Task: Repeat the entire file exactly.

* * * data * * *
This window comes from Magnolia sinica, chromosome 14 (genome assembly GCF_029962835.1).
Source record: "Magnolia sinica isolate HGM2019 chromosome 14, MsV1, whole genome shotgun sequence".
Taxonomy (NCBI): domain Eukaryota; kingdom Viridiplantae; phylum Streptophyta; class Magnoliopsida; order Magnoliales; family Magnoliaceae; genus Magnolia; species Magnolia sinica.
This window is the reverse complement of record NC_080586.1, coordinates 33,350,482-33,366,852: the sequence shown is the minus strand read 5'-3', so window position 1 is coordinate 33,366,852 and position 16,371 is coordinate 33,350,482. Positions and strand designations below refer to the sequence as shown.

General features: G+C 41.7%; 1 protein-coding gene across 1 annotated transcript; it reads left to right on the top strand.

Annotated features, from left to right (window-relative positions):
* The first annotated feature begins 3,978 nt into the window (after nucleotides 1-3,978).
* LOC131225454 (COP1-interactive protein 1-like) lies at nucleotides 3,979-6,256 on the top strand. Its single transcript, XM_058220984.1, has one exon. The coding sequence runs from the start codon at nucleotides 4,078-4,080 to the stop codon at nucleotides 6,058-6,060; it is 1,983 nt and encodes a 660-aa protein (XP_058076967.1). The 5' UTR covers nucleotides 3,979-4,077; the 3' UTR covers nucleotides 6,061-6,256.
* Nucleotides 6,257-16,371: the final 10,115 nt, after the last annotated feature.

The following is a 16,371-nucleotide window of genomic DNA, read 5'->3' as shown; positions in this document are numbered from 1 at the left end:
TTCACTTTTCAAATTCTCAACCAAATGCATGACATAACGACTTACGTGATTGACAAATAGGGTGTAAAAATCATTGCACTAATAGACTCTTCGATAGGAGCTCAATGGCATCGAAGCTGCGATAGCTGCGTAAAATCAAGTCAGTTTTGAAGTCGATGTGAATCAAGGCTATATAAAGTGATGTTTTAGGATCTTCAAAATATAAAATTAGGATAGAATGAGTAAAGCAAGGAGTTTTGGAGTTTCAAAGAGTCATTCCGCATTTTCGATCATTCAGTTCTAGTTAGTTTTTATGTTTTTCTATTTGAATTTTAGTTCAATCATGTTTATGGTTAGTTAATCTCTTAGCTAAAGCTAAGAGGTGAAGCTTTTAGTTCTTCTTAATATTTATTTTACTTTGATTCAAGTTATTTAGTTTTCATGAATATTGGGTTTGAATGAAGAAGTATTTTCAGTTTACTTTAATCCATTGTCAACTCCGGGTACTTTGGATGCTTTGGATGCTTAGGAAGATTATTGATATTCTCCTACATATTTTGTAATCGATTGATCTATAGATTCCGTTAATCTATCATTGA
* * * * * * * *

This window comes from Magnolia sinica, chromosome 14 (genome assembly GCF_029962835.1).
Source record: "Magnolia sinica isolate HGM2019 chromosome 14, MsV1, whole genome shotgun sequence".
Taxonomy (NCBI): domain Eukaryota; kingdom Viridiplantae; phylum Streptophyta; class Magnoliopsida; order Magnoliales; family Magnoliaceae; genus Magnolia; species Magnolia sinica.
This window is the reverse complement of record NC_080586.1, coordinates 33,350,482-33,366,852: the sequence shown is the minus strand read 5'-3', so window position 1 is coordinate 33,366,852 and position 16,371 is coordinate 33,350,482. Positions and strand designations below refer to the sequence as shown.

General features: G+C 41.7%; 1 protein-coding gene across 1 annotated transcript; it reads left to right on the top strand.

Annotated features, from left to right (window-relative positions):
* The first annotated feature begins 3,978 nt into the window (after nucleotides 1-3,978).
* LOC131225454 (COP1-interactive protein 1-like) lies at nucleotides 3,979-6,256 on the top strand. Its single transcript, XM_058220984.1, has one exon. The coding sequence runs from the start codon at nucleotides 4,078-4,080 to the stop codon at nucleotides 6,058-6,060; it is 1,983 nt and encodes a 660-aa protein (XP_058076967.1). The 5' UTR covers nucleotides 3,979-4,077; the 3' UTR covers nucleotides 6,061-6,256.
* Nucleotides 6,257-16,371: the final 10,115 nt, after the last annotated feature.

The following is a 16,371-nucleotide window of genomic DNA, read 5'->3' as shown; positions in this document are numbered from 1 at the left end:
TTCACTTTTCAAATTCTCAACCAAATGCATGACATAACGACTTACGTGATTGACAAATAGGGTGTAAAAATCATTGCACTAATAGACTCTTCGATAGGAGCTCAATGGCATCGAAGCTGCGATAGCTGCGTAAAATCAAGTCAGTTTTGAAGTCGATGTGAATCAAGGCTATATAAAGTGATGTTTTAGGATCTTCAAAATATAAAATTAGGATAGAATGAGTAAAGCAAGGAGTTTTGGAGTTTCAAAGAGTCATTCCGCATTTTCGATCATTCAGTTCTAGTTAGTTTTTATGTTTTTCTATTTGAATTTTAGTTCAATCATGTTTATGGTTAGTTAATCTCTTAGCTAAAGCTAAGAGGTGAAGCTTTTAGTTCTTCTTAATATTTATTTTACTTTGATTCAAGTTATTTAGTTTTCATGAATATTGGGTTTGAATGAAGAAGTATTTTCAGTTTACTTTAATCCATTGTCAACTCCGGGTACTTTGGATGCTTTGGATGCTTAGGAAGATTATTGATATTCTCCTACATATTTTGTAATCGATTGATCTATAGATTCCGTTAATCTATCATTGA